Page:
Student Spotlight: Junior Tara Bansal Blends Passion and Policy to Empower Women


Tara Bansal, left, interviewing a local area leader in a slum in Bangalore, India.

Published May 10, 2016, last updated on June 3, 2020 under Education News

Tara Bansal, a junior from Long Island, New York, knew from day one that she wanted to focus her college experience on empowering women. She chose Duke and DGHI because she wanted to take an interdisciplinary approach to international human development, she was seeking study away and fieldwork opportunities, and she was drawn to high-quality yet accessible research opportunities. 

Three years into Duke, she’s found all of these as she completes a co-major in public policy and global health, as well as an economics minor.

Even before coming to Duke, Bansal knew she was interested in using global health as a way to empower women. In high school, she read the book Half the Sky, by Nicholas Kristof, which sparked her passion to use women’s health as a means to women’s empowerment. In her time at Duke, Bansal has followed her passion, learning and working on topics like family planning, education and sexual health.

“I can’t encourage people enough to take advantage of study-away and fieldwork opportunities,” Bansal shared as she reflected on her fieldwork. “The resources available from DGHI and Duke are unbelievable.” 

After her freshman year, Bansal worked as an intern with the World Health Organization in Indonesia, where she studied how to bring immunizations to more families. Her focus was mainly on policy and how to prioritize health above political inefficiency. “There are a lot of barriers you don’t anticipate,” Bansal shared, “You think everyone is going to want immunizations, but then you realize that’s not true for a lot of cultural and financial reasons.”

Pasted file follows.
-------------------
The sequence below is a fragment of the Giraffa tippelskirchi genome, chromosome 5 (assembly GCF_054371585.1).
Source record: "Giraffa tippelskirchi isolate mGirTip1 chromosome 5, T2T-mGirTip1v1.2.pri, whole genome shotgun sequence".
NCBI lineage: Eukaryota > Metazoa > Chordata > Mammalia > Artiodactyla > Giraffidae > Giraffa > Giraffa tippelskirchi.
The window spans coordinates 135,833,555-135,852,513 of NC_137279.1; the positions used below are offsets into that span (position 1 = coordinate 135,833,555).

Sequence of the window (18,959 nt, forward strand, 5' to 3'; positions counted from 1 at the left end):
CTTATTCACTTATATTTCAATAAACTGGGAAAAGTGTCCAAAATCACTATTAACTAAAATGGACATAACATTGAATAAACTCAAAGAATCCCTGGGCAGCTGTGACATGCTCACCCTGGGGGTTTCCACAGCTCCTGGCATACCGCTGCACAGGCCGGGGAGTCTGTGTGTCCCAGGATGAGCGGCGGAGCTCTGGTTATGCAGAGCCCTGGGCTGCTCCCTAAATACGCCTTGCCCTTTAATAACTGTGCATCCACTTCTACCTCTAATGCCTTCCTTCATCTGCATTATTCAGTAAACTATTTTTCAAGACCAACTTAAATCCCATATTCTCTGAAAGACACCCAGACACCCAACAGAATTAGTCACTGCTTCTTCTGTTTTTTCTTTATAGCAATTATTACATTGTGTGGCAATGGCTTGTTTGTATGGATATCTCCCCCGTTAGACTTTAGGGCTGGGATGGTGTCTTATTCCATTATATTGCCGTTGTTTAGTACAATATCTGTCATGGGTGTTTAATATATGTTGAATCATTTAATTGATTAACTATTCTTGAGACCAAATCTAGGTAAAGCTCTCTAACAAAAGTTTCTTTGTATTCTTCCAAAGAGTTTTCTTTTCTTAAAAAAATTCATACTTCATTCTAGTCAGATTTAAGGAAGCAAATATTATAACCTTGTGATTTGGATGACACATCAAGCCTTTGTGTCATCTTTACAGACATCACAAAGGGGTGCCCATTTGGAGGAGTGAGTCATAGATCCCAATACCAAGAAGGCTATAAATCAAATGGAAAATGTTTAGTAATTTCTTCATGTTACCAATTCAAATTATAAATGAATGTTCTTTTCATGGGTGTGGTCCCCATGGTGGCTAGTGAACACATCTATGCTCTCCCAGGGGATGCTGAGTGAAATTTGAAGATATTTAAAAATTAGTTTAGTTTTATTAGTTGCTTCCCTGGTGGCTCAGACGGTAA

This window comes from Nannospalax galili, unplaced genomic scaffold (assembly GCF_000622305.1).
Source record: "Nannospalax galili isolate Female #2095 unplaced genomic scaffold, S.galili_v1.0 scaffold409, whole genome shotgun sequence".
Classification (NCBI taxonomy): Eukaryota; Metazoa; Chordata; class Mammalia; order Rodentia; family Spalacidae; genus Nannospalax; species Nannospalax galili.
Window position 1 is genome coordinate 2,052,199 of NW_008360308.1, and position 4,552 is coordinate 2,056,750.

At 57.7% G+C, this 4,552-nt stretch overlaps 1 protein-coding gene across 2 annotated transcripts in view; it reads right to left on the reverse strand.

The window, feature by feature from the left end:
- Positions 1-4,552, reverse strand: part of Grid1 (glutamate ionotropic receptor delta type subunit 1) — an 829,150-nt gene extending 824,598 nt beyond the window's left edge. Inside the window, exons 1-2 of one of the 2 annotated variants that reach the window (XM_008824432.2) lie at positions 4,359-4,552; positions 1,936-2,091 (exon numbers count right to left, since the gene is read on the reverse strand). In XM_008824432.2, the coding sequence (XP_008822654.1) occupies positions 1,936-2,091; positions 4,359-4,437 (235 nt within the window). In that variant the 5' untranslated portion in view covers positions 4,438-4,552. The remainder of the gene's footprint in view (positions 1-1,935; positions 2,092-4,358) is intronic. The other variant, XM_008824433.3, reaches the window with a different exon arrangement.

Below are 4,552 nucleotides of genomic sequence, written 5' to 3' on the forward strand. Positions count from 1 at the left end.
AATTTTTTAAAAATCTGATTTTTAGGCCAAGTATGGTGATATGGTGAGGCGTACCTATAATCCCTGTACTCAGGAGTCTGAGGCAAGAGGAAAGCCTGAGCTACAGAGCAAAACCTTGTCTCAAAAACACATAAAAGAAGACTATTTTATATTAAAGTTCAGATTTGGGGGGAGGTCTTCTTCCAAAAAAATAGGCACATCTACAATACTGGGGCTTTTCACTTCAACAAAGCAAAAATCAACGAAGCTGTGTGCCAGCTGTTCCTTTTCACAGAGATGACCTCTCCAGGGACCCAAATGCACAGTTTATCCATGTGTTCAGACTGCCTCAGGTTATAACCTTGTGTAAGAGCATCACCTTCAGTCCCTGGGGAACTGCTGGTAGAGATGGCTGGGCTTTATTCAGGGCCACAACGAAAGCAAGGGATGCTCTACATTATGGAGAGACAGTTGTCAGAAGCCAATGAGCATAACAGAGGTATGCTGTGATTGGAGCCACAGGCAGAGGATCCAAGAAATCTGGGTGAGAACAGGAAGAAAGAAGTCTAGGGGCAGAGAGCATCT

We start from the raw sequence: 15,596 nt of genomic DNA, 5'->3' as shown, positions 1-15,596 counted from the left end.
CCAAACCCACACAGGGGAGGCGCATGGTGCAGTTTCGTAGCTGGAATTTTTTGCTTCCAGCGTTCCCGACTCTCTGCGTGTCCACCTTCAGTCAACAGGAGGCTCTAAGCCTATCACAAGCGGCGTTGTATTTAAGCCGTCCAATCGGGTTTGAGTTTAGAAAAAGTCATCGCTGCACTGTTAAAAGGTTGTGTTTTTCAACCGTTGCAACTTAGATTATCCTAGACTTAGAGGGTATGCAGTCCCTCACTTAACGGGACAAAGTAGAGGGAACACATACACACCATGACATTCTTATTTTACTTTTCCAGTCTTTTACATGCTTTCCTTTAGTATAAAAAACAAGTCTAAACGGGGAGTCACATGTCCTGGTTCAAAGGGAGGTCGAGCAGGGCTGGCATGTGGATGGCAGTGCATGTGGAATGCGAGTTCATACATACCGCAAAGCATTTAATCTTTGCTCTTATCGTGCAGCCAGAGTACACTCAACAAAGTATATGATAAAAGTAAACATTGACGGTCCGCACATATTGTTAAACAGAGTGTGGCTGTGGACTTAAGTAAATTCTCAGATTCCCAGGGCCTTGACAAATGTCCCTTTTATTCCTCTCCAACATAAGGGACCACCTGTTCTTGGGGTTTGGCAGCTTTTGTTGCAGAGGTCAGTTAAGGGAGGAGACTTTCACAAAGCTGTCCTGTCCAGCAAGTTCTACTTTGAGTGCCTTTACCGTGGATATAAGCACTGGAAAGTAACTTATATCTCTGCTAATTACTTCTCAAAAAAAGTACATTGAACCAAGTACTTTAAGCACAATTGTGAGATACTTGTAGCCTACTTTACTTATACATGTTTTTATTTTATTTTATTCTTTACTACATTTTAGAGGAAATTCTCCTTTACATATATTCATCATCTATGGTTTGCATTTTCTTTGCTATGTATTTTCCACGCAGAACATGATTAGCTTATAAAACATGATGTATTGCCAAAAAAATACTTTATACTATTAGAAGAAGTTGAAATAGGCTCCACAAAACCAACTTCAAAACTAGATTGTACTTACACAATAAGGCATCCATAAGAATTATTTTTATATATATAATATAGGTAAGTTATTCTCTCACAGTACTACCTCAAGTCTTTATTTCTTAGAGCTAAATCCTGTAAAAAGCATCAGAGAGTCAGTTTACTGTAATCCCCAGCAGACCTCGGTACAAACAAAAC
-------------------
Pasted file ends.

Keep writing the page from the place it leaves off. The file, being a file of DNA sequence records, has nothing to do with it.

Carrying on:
The following summer, Bansal traveled to Bangalore, India, to work on a Bass Connections project, studying urban poverty, social mobility, and how political networks and public services were affecting families. Her goal was to understand how governments can better deliver services in health and education. Bansal worked closely with political leaders in slums and collected data from residents to inform her research.


In this video produced by Duke's Sanford School of Public Policy, Bansal talks about 
her work in Bangalore and the photo that won a Sanford School photo contest.

Now, Bansal is working on her global health capstone, a collaborative project with ZanaAfrica. Her team is conducting a systematic review to understand how to improve branding of sanitary pads and menstruation products for young women in rural areas as well as performing a literature review on menstrual hygiene management for the Population Council. 

Bansal likes DGHI’s real-world approach to education, and she appreciates how the skills she’s learned in DGHI classes are exactly those potential employers are asking about in job interviews. 

Bansal also likes how customizable the global health major is. “The incredible thing about DGHI is that there are so many different ways to approach the global health major. My three focus areas—public policy, global health and economics—are really preparing me for what I want to do, including theoretical conceptualization and practical application like in-depth field research.”

After she graduates next year, Bansal hopes to continue doing research in either an academic or private-sector setting as well as travel and work abroad. Her long term goal is to pursue policy work that promotes human development. 

The incredible thing about DGHI is that there are so many different ways to approach the global health major.

Tara Bansal, junior public policy and global health major